BELLINGHAM, Richard I (c.1574-1610), of Haling House, nr. Croydon, Surr. and Whitefriars, London

Published in The History of Parliament: the House of Commons 1604-1629, ed. Andrew Thrush and John P. Ferris, 2010
Available from Cambridge University Press



1604 - July 1610

Family and Education

b. c.1574,1 2nd s. of Richard Bellingham (d.1592) of Hangleton, Suss. and Mary, da. of Richard Whalley† of Kirton, Notts. unm.2 bur. 9 July 1610.3

Offices Held

Sec. to Charles Howard†, 1st earl of Nottingham by 1602-d.4


Bellingham came of a cadet branch of the Westmorland family which had migrated to Sussex in the fifteenth century and produced a Member for Gatton in 1545.5 At least one kinsman was an Elizabethan naval officer, and may have helped Bellingham to enter the service of lord admiral Nottingham.6 In September 1603 he led a group of Nottingham’s men who took temporary possession of Donnington Castle, in Berkshire, from Lady Elizabeth Russell, the widow of Lord Russell (John Russell†). Lady Russell subsequently accused him of directing ‘saucy taunts’ against her.7

Bellingham presumably owed his election for Bletchingley in 1604 to Nottingham, who had recently settled the manor on his eldest son, William, Lord Howard of Effingham (Sir William Howard†).8 Throughout the Parliament he spoke only once, during the first session, in the debate following the attempt of the lieutenant of the Tower (Sir George Hervey*) to justify his failure to imprison in the dungeon known as Little Ease the warden of the Fleet, who had been committed to his custody for breach of Sir Thomas Shirley I’s* parliamentary privilege. Bellingham successfully moved that, as Hervey had spoken softly, the Speaker should ‘open’ his words to the House.9 On 30 May he received his only committee nomination of the session, to consider a bill for the preservation of game.10

In the second session he was named to two committees concerning the payment of debts, the first on 20 Mar.1606 and the second, specifically for the avoidance of double payment of debts recorded in shop books, on 18 Apr. 1606.11 In addition he was appointed to the committee to consider a bill to repeal statutes for the regulation of wine prices on 8 Apr. 1606. This measure was probably of interest to his patrons, as Nottingham and Lord Howard of Effingham held a patent for licensing retailers and fixing prices, which was voted a grievance by the Commons the following day.12 In May 1606, towards the end of the session, Lady Russell brought the Donnington incident before Star Chamber, accusing Bellingham of making an affray. Apparently he did not claim privilege, and judgment was given for the defence in November 1606.13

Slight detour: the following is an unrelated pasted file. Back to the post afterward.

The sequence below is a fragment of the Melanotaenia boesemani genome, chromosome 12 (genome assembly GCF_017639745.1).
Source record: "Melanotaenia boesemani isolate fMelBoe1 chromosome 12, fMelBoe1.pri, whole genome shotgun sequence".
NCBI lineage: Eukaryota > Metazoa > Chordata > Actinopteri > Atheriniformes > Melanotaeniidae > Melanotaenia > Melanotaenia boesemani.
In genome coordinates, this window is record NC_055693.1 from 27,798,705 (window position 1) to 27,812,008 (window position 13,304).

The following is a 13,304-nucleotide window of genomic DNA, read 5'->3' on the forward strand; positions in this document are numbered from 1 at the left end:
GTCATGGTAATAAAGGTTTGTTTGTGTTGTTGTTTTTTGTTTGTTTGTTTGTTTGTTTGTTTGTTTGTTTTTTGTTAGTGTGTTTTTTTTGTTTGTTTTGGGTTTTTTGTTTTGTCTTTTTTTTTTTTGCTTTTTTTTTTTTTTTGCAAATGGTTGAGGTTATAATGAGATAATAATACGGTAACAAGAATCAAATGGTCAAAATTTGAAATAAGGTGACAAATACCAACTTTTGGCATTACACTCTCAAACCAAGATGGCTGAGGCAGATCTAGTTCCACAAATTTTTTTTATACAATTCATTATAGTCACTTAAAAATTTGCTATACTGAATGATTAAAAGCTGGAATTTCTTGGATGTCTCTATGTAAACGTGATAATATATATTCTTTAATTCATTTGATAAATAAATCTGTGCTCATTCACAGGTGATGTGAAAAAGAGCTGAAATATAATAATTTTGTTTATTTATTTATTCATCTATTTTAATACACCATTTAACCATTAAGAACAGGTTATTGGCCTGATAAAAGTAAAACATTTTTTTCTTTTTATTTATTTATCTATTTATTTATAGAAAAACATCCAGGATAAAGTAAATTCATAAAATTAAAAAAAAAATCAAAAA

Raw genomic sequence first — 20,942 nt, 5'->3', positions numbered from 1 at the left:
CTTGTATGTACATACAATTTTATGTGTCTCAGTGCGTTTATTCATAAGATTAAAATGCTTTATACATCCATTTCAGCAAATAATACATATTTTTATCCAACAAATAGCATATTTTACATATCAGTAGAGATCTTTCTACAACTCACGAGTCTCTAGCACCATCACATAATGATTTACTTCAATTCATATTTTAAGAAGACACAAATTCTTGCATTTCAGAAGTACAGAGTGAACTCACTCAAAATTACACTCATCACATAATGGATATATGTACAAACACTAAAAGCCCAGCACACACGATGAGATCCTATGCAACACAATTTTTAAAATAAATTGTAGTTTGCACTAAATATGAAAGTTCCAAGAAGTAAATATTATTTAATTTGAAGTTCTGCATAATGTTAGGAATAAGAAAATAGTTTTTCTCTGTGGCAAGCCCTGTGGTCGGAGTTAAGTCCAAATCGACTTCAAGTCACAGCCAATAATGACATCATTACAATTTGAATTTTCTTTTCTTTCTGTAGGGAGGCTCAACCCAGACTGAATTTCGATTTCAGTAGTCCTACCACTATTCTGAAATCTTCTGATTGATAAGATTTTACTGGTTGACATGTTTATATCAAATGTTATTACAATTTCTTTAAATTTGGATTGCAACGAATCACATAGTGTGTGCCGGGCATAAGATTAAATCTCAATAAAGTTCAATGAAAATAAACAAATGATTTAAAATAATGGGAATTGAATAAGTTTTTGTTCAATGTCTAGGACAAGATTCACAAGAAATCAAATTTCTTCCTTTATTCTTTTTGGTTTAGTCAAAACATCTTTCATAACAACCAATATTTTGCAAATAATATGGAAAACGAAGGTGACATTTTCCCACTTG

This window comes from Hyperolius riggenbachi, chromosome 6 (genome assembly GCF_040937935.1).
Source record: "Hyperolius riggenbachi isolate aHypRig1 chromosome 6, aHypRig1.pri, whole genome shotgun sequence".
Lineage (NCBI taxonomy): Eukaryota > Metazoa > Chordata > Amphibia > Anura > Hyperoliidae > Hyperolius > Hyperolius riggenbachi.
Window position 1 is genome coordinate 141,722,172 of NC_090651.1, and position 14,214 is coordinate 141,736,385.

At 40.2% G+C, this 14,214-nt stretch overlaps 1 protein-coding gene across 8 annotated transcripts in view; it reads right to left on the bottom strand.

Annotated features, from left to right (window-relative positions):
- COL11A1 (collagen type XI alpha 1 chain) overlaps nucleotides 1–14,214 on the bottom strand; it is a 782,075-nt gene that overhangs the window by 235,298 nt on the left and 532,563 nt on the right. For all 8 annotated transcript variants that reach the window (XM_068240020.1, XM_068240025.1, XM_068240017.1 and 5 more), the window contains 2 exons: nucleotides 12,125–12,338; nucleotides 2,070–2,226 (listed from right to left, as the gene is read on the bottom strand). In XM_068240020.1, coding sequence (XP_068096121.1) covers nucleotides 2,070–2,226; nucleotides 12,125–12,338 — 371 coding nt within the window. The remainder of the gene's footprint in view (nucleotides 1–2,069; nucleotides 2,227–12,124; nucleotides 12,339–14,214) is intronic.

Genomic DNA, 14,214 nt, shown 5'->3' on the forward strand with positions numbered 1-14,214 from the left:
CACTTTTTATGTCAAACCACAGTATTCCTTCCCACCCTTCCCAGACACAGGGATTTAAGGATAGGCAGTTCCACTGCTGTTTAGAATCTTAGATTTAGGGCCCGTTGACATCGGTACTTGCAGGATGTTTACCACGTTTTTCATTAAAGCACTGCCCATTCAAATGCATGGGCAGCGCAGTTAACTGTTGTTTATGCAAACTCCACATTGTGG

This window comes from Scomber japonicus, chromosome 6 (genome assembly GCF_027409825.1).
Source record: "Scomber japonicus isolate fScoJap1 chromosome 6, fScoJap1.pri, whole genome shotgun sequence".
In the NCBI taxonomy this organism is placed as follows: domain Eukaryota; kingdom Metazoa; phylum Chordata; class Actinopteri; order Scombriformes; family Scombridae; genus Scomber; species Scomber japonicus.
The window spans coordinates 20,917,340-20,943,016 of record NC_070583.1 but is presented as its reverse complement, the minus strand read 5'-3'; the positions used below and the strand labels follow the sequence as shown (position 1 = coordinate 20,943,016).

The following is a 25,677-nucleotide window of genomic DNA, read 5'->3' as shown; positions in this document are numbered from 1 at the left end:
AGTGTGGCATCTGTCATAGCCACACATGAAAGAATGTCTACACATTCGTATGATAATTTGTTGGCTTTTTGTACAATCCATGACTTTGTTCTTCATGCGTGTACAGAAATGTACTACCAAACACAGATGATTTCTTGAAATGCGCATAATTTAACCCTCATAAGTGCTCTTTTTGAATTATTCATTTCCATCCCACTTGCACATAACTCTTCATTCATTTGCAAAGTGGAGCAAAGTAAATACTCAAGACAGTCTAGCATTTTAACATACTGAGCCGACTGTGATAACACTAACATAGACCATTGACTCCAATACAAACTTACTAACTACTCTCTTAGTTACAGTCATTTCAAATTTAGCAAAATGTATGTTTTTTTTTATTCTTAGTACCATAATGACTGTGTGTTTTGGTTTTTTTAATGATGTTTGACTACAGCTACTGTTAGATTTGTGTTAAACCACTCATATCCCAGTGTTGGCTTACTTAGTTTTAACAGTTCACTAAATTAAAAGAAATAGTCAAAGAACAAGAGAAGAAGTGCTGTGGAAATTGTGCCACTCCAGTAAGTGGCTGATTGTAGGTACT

In the third session Bellingham was again appointed to consider the bill for the better satisfying of due debts (26 Feb. 1607).14 According to Sir Robert Cotton* he was also granted privilege on 13 May 1607, but the Journal states that the Member in question was Francis Bullingham.15 In an Admiralty case heard in 1609, Bellingham denied taking bribes when acting for Nottingham in the sale of prize goods to Arthur Ingram* and Lionel Cranfield*, and also denied that the goods were under-valued.16

In the fourth session Bellingham was appointed to the committee to consider a successful bill concerning the management of funds bequeathed for apprenticing poor children (27 March).17 However, on 13 July Dudley Carleton reported that he was one of three Members who had recently died of the plague.18 His detailed and unemotional will of 4 July 1610, proved seven days later, was mostly concerned with his financial affairs. He had an interest in a patent of old debts to the Crown, shared with Thomas Warre* among others, and had dealings with Sir Thomas Shirley I. He left his fifth part of a house in Whitefriars to his younger brother, and the remainder of his estate, including a horse at the house of William, Lord Howard of Effingham in Bletchingley, to his elder brother Sir Edward Bellingham. In a codicil he gave £20 for distribution to the poor ‘to the masters of the parish of St. Dunstan in the West wherein I now lie’; he was buried there on 9 July, having died in the house of Thomas Addeson, saddler, who had witnessed the will.19 There is no evidence that Bellingham ever married or had children.

Ref Volumes: 1604-1629

Authors: Alan Davidson / Ben Coates


  • 1. HCA 13/40, f. 190.
  • 2. Suss. Gens.: Lewes Cent. comp. J. Comber, 12.
  • 3. GL, ms St. Dunstan in the West par. reg.
  • 4. PROB 11/100, f. 77; T. Birch, Ct. and Times of Jas. I, i. 124.
  • 5. HP Commons, 1509-58, i. 414.
  • 6. APC, 1589-90, p. 279.
  • 7. PROB 11/116, f. 128; J. Hawarde, Les Reportes del Cases in Camera Stellata ed. W.P. Baildon, 272; HMC Hatfield, xviii. 437.
  • 8. VCH Surr. iv. 257.
  • 9. CJ, i. 209a-b, 971b.
  • 10. Ibid. 982b. His name is omitted from the list on 228b-9a.
  • 11. Ibid. 287b, 300a.
  • 12. Ibid. 295a; Bowyer Diary, 110.
  • 13. Hawarde, 261, 309.
  • 14. CJ, i. 343a.
  • 15. CD 1604-7, p. 114; CJ, i. 373b.
  • 16. HCA 13/40, ff. 196-7.
  • 17. CJ, i. 415a.
  • 18. T. Birch, Ct. and Times of Jas. I, i. 124.
  • 19. PROB 11/116, f. 128.